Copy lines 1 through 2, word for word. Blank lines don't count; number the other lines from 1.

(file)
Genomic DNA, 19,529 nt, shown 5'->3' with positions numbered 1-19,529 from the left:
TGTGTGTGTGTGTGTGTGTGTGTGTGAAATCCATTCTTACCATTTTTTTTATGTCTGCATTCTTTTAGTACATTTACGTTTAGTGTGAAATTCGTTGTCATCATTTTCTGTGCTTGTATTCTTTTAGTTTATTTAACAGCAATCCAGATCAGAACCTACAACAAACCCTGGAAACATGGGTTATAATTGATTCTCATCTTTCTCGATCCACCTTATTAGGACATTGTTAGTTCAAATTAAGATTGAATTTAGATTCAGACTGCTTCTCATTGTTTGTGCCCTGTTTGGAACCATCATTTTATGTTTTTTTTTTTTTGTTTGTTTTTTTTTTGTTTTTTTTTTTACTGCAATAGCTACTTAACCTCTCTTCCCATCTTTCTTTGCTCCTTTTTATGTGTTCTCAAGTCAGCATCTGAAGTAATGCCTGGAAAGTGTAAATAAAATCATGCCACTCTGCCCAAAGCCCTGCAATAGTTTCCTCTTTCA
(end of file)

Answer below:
Genomic DNA, 19,529 nt, shown 5'->3' with positions numbered 1-19,529 from the left:
TGTGTGTGTGTGTGTGTGTGTGTGTGAAATCCATTCTTACCATTTTTTTTATGTCTGCATTCTTTTAGTACATTTACGTTTAGTGTGAAATTCGTTGTCATCATTTTCTGTGCTTGTATTCTTTTAGTTTATTTAACAGCAATCCAGATCAGAACCTACAACAAACCCTGGAAACATGGGTTATAATTGATTCTCATCTTTCTCGATCCACCTTATTAGGACATTGTTAGTTCAAATTAAGATTGAATTTAGATTCAGACTGCTTCTCATTGTTTGTGCCCTGTTTGGAACCATCATTTTATGTTTTTTTTTTTTTGTTTGTTTTTTTTTTGTTTTTTTTTTTACTGCAATAGCTACTTAACCTCTCTTCCCATCTTTCTTTGCTCCTTTTTATGTGTTCTCAAGTCAGCATCTGAAGTAATGCCTGGAAAGTGTAAATAAAATCATGCCACTCTGCCCAAAGCCCTGCAATAGTTTCCTCTTTCA